David Hinckley
Jul 16 · 5 min read

“I should like to be able to love my country and still love justice. I don’t want just any greatness for it, particularly a greatness born of blood and falsehood. I want to keep it alive by keeping justice alive.”

Albert Camus, “Letter to a German Friend”

Didja ever have one of those mornings where you woke up and it felt like you’d been teleported back to 1968?

And it was not because we went with friends to see the movie Yesterday, although we did, and as Bill put it, what’s not to like about two hours of Beatles music?

Alas, my illusion of time travel was triggered by something rather less enjoyable: the return of “Love it or leave it.”

In the late 1960s that phrase became a popular declaration targeting Vietnam war protesters, whose opposition took forms as extreme as burning the American flag.

Those who supported the war, or just disliked protesters, saw this as a rejection of America itself.

Had this been followed by an objective, open-minded discussion, it could have been explained that in most cases, burning the flag and other provocative acts were not rejections of America. They were assertions that America has a vital creed and values it was not upholding.

There was rarely, however, an objective, open-minded discussion. More often there were verbal or physical confrontations whose visceral furor matched or surpassed the anger in today’s political dialogue.

Accordingly, it was frequently suggested that those who burned the flag, demonstrated against the war or in some cases simply opposed the war should move elsewhere if they didn’t like the way America does business.

Country singer Ernest Tubb — an artist with a marvelous body of work — recorded a Jimmie Helms song titled “It’s America” that went like this: “It’s America, you got no right to deceive it / It’s the best there is, you’d better believe it / Good men gave their lives so we could live to see it / It’s America, love it or leave it.”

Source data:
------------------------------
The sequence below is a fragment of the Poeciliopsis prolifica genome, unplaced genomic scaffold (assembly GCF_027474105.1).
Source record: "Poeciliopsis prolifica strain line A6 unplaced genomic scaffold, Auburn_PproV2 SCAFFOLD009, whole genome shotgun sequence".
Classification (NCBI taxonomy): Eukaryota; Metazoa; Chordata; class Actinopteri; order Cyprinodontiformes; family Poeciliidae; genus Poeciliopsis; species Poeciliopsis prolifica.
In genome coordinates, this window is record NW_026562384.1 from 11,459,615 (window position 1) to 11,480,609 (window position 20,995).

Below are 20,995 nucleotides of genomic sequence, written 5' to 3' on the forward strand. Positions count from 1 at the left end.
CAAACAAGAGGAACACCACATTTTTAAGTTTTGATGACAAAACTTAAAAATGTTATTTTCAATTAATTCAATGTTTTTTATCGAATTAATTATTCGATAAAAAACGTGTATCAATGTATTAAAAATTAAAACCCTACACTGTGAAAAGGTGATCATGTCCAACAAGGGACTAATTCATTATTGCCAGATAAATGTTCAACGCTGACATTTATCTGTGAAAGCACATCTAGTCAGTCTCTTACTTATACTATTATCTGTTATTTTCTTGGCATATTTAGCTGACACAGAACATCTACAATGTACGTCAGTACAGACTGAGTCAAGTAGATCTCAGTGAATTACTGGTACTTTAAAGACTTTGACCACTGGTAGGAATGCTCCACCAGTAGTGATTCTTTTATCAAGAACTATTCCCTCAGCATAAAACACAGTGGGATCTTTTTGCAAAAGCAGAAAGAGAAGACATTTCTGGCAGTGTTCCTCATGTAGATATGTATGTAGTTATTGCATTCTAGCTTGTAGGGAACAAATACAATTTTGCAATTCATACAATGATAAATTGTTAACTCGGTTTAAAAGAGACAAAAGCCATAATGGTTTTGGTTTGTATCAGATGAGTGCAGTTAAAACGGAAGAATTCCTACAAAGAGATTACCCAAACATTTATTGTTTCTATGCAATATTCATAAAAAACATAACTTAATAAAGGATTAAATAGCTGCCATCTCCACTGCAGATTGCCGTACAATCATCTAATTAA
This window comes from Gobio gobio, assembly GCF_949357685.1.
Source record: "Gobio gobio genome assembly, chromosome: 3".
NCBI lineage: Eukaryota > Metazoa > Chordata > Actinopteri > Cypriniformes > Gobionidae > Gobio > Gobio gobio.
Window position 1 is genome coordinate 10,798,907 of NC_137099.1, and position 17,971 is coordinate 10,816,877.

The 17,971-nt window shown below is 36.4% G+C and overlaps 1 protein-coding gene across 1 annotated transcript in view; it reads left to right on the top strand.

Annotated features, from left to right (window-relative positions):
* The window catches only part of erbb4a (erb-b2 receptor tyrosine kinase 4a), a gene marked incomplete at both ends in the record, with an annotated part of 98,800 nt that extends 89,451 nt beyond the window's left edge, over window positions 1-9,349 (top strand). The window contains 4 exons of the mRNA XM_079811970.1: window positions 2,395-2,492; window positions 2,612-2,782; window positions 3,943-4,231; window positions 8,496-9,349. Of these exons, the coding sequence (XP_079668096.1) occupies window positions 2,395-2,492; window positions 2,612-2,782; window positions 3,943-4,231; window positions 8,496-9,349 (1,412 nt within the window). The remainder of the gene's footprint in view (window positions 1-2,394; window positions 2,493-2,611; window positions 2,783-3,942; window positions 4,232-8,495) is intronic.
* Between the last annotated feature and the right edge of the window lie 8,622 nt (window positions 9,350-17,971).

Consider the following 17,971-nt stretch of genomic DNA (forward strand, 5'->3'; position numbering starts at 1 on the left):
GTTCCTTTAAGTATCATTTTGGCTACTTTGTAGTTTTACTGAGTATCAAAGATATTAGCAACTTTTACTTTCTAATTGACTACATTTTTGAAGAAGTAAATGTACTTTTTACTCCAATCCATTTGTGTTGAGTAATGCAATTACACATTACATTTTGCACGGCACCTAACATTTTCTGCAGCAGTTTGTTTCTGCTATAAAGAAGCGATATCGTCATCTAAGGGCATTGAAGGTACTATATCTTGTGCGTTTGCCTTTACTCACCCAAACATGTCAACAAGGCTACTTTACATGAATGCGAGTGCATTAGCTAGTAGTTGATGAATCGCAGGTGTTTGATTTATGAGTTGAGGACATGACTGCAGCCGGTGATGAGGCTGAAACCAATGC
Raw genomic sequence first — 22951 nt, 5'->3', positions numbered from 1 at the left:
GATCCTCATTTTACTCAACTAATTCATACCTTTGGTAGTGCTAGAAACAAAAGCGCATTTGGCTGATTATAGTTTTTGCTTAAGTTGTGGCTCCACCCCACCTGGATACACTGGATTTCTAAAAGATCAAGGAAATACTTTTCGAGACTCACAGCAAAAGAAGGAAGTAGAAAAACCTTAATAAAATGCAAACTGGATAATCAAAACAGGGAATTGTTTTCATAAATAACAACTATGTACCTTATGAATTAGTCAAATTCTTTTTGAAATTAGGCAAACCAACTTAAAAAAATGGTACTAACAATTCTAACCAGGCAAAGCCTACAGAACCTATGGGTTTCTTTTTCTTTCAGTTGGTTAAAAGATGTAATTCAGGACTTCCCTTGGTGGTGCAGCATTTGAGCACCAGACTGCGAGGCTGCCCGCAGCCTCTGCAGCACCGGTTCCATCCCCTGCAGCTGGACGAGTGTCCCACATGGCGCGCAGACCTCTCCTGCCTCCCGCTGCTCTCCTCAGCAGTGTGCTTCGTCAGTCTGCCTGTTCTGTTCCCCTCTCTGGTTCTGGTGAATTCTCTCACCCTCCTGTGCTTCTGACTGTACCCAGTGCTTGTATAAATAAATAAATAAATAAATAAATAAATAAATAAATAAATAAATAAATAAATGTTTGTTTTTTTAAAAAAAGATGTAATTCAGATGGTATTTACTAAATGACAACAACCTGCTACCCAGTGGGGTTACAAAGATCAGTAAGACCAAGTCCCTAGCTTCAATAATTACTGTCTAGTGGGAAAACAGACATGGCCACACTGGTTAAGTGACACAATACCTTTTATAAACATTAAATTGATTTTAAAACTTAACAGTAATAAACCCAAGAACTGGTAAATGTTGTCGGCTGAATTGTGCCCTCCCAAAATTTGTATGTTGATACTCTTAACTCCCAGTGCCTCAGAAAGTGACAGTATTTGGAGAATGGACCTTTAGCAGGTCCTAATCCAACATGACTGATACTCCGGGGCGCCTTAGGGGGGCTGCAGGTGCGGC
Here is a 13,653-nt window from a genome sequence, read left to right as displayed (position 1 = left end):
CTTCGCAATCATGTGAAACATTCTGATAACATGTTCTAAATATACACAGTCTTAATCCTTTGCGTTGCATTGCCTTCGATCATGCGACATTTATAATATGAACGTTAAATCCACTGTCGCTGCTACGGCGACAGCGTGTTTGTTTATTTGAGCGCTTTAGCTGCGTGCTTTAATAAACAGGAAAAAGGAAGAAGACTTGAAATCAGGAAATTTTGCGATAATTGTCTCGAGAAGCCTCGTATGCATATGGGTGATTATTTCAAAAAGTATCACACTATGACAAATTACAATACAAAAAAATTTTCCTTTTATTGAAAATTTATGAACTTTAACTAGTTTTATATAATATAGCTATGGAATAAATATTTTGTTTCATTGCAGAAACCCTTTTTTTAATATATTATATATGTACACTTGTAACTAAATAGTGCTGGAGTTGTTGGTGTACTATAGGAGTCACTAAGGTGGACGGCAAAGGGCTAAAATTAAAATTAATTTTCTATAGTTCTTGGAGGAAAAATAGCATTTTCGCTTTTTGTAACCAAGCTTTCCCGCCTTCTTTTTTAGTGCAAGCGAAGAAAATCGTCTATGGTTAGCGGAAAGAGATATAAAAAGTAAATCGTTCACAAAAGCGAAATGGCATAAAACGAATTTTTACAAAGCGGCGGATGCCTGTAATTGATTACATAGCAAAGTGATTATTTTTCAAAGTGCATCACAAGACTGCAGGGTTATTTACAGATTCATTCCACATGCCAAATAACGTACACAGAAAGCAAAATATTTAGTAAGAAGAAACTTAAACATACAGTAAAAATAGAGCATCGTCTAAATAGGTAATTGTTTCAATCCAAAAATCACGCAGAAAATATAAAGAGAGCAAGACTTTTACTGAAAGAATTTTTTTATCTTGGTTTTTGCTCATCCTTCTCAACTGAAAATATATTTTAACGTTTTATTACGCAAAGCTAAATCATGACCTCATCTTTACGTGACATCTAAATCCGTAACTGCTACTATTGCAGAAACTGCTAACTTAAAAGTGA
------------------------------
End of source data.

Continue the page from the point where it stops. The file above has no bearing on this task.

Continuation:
Merle Haggard, another extraordinary artist, put it more bluntly in “The Fightin’ Side of Me”: “If you don’t love it, leave it / Let this song that I’m singin’ be a warning. . . .”

The irony, noted many times before, lies in the fact that Vietnam war protesters in 1968 and progressive female congressional representatives today are doing exactly what Paul Ryan, John Boehner, Mitch McConnell and Fox News did for the eight years of the Barack Obama administration: saying the country was going in a dangerously wrong direction.

Don’t recall anyone suggesting they grab their go bag and leave.

It’s not that tough a concept, to be honest. We all have an idea of what America should be, or could be, and how it should tackle its problems and the problems of the world. So we will always have different views on how we should be addressing those problems at any given juncture.

Strategic disagreement is a universal phenomenon among human beings, found in families and found in nations. America is just designed to be more tolerant of divergent views than many other countries.

That tolerance, in fact, is one thing Americans all across the spectrum routinely call a good thing that we should retain.

Except sometimes they mean it and sometimes they don’t. When it comes to hearing actual criticism, they get prickly and start tweeting that people who disagree with them should pack up and leave.